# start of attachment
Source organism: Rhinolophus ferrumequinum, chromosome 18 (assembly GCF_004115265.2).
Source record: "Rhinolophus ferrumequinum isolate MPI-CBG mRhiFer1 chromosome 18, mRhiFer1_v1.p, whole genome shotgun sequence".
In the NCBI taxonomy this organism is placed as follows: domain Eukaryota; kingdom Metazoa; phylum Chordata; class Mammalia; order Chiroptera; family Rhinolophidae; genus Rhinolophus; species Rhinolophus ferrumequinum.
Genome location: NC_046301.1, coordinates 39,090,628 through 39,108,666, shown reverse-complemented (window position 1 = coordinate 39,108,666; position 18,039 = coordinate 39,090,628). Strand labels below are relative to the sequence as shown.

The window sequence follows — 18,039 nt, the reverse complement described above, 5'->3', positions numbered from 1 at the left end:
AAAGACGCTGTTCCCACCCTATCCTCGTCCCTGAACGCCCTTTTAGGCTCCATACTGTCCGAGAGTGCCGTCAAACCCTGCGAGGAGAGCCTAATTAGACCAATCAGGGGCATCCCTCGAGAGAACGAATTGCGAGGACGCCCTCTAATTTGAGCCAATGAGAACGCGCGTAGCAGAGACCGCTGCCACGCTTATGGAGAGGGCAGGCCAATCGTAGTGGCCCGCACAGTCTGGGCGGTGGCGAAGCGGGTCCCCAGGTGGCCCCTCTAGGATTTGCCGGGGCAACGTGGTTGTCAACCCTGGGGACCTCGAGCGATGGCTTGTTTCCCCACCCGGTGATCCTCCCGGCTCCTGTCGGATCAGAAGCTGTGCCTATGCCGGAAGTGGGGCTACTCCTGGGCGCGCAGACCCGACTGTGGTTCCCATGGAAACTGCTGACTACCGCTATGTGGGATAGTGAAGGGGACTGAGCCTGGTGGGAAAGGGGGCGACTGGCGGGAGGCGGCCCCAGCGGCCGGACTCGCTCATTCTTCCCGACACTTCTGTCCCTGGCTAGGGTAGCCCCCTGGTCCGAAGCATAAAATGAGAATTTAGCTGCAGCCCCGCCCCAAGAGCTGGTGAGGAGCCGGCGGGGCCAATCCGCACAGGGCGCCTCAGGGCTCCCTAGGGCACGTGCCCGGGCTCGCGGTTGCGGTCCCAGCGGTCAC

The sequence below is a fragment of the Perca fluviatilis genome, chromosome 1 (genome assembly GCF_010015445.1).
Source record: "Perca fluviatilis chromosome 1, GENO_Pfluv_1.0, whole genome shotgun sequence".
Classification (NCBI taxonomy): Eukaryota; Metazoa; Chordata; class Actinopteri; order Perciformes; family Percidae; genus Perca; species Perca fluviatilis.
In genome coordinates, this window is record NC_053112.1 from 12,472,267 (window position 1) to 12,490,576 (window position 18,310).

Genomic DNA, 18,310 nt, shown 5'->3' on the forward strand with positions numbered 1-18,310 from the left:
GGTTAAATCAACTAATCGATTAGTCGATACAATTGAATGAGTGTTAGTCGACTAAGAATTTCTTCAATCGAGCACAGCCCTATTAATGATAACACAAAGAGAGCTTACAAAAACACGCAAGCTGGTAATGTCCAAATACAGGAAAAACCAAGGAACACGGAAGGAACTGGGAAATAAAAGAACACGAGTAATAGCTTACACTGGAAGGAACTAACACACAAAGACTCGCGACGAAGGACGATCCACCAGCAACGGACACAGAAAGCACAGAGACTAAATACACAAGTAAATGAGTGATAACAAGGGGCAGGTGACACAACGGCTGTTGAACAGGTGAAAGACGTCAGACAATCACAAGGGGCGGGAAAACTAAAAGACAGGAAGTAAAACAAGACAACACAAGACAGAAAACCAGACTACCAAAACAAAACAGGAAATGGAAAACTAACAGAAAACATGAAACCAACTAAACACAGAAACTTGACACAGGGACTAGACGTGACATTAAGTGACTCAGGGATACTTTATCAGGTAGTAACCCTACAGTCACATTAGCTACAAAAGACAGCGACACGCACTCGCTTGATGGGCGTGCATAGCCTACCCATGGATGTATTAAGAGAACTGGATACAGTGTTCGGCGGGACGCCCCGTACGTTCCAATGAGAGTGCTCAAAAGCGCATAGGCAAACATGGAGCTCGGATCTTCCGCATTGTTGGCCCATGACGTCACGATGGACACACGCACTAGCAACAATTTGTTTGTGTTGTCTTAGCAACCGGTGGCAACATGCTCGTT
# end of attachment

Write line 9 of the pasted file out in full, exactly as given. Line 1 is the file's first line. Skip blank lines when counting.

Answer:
Classification (NCBI taxonomy): Eukaryota; Metazoa; Chordata; class Actinopteri; order Perciformes; family Percidae; genus Perca; species Perca fluviatilis.